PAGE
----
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By Melanie Sharpe

Amira. ©UNICEF/Jordan-2013/SharpeZA’ATARI, Jordan, 16 December, 2013 This morning I visited one of the child friendly spaces in Za’atari camp now sheltering women and children whose tents were destroyed in the vicious winter storms currently ripping through the Middle East.

“Please, please can you get us a caravan?” said nine-year-old Lojain as soon as I walked into the centre. The little girl had no shoes or socks on. 

“I was sleeping in the tent with my brother and it flooded and it fell on us,” she says. I was crying when I woke up, I thought I was going to die.”

Many families in Za’atari have caravans – small portables that provide better shelter from the elements – but others are still in tents.

Over the last four days freezing temperatures, heavy downpours and snow has made life even more unbearable for the hundreds of thousands of Syrian refugees in Jordan.

In Za’atari camp hundreds of women and children are staying in UNICEF and Save the Children Child Friendly Spaces, places that are supposed to provide a safe environment for children to play, learn and receive psychosocial support. Many have now become emergency shelters.

The Child Friendly Space I visited had about 60 women and children, almost all of the women single mothers.

Hussein Zaatari 2013

Hussein. ©UNICEF/Jordan-2013/Sharpe

Everyone was from rural Damascus and most of the women are single mothers – explaining their husbands were either still in Syria or dead.

The CFS had about 15 mattresses and a few piles of blankets surrounding a large electrical heater the women and children huddled around. There were children of all ages including Aya the youngest baby at only 2 months old.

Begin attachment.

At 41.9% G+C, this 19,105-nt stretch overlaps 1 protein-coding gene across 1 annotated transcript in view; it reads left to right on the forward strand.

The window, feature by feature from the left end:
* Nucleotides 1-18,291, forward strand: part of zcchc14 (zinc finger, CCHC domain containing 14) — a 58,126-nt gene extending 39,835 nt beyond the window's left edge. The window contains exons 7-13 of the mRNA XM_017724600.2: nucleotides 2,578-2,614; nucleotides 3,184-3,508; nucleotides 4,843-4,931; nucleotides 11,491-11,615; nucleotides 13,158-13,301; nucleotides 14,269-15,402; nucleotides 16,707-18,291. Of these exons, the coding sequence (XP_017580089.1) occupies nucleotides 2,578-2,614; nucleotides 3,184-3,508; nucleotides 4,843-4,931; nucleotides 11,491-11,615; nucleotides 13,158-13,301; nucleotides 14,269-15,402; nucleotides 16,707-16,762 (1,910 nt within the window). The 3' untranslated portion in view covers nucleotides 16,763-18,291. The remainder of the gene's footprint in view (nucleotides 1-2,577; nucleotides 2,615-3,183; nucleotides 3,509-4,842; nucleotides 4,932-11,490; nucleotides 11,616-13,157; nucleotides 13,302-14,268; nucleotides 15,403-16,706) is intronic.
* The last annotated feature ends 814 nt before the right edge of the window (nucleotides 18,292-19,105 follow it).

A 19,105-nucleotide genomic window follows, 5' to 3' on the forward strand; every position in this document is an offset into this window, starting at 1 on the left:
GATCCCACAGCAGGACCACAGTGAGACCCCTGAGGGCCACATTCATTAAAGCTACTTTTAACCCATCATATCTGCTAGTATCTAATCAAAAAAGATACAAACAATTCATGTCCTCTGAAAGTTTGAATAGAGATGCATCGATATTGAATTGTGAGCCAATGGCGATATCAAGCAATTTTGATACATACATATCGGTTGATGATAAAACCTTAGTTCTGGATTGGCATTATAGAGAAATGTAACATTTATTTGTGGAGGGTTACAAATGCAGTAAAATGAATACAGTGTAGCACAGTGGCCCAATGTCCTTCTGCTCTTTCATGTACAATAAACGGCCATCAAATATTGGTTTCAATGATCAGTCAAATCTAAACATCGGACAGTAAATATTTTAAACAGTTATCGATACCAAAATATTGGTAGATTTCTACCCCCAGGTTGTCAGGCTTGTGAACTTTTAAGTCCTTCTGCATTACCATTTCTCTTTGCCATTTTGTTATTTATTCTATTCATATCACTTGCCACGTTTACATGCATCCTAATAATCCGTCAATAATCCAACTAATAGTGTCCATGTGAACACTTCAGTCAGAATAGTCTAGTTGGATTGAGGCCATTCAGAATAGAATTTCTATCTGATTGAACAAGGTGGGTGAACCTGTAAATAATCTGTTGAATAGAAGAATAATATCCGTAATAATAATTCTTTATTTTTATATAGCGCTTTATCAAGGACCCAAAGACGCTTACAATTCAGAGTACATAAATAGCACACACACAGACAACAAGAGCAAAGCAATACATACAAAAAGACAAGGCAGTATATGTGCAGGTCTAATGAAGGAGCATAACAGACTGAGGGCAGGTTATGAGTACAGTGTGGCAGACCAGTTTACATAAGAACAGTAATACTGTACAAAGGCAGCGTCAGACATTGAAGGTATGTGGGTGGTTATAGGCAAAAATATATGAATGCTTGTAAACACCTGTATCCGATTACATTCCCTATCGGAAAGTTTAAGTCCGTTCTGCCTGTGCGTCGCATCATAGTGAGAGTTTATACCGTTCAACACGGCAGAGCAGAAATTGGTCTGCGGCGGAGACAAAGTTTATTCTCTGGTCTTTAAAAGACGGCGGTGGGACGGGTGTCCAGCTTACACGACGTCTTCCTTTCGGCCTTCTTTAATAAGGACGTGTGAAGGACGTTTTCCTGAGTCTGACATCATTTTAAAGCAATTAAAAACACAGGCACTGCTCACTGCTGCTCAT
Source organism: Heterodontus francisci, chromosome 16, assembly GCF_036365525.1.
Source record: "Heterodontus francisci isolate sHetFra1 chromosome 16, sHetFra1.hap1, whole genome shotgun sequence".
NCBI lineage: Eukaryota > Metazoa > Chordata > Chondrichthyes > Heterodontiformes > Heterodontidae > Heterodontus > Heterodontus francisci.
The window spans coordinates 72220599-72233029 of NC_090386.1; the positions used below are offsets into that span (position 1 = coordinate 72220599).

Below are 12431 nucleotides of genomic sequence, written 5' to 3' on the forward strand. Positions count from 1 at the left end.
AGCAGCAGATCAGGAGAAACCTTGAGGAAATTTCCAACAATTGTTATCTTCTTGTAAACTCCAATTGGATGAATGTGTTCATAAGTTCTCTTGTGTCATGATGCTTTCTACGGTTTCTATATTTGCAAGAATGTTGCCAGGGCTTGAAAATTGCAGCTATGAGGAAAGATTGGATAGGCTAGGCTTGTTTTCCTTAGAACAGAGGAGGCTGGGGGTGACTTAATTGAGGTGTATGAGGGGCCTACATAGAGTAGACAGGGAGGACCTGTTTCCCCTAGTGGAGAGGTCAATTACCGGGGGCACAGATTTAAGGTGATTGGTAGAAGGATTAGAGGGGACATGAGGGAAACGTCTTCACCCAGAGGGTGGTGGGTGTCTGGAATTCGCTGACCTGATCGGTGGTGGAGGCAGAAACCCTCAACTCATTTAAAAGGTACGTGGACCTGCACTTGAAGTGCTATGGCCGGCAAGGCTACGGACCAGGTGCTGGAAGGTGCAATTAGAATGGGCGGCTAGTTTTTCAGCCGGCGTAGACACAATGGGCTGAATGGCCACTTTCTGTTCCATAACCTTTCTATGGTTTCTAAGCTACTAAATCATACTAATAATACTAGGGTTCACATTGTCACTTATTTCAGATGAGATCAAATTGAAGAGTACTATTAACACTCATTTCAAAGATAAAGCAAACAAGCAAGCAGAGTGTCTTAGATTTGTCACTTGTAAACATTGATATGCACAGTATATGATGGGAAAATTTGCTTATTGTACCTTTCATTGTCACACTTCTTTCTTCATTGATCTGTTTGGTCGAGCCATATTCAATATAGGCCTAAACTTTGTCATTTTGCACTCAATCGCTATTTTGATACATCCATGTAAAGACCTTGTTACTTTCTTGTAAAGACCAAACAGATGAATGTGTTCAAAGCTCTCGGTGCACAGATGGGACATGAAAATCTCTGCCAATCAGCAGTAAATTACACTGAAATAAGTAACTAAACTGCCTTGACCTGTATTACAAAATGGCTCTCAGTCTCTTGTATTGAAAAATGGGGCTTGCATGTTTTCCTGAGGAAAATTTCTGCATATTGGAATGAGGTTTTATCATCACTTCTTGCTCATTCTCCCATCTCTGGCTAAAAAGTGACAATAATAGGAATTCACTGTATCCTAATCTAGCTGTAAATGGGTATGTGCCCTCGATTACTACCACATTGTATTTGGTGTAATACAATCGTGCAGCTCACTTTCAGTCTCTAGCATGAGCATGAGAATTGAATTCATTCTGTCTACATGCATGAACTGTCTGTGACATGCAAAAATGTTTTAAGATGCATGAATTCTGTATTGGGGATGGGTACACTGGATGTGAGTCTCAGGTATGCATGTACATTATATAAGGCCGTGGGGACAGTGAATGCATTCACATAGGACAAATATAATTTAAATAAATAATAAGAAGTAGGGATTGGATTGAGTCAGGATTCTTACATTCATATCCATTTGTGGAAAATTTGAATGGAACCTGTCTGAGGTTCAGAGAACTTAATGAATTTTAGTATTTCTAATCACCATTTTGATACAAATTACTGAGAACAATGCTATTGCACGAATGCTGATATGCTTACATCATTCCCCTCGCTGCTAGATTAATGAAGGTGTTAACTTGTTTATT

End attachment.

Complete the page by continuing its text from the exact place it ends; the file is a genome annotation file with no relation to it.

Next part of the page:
Some children were crying, others were playing. All of the mothers looked exhausted and one woman was very visibly pregnant.

“I’ve been here for three nights and I don’t think I have slept at all,” said mother of four Fatima.

She explained that she arrived in Za’atari with nothing, but managed to scrape together some money to buy a few very basic items – some dishes, clothes for the children, food.

“Now we have lost everything again,” she said as her eyes welled up with tears.

Earlier this month UNICEF distributed winter clothing kits to 25,000 children in Za’atari and an additional 10,000 kits are being distributed to families crossing the North Eastern border into Jordan.

Only children under 5 received the kits as they are the most vulnerable to cold temperatures and resources simply weren’t available to reach all children.

After a couple hours of talking to women and children in the centre Fatima’s oldest son Hussein arrived covered in mud.

Lojain Zaatari-cropped

Lojain. ©UNICEF/Jordan-2013/Sharpe

He said that he works now to try to support his mother and siblings, and hasn’t attended school regularly in over two years.

“Before the fighting in Syria I went to school everyday. I used to really like it,” he says.

He says that during the storm a few nights ago he woke up in the middle of the night to water pouring in his tent.

“I was thinking about my father still in Syria, if he was here nothing like this would happen to my family.”

“Its very cold, but what else can we do?” the little boy asks.

It is only the beginning of the cold winter here in the Middle East, so there will surely be storms in the coming months making life even more difficult for Syrian children who have already suffered too much.

UNICEF and partners will continue to do their very best providing warm dry spaces, winter clothes and support for the most vulnerable children and their families, who once again face a frigid, miserable winter displaced from their homes.


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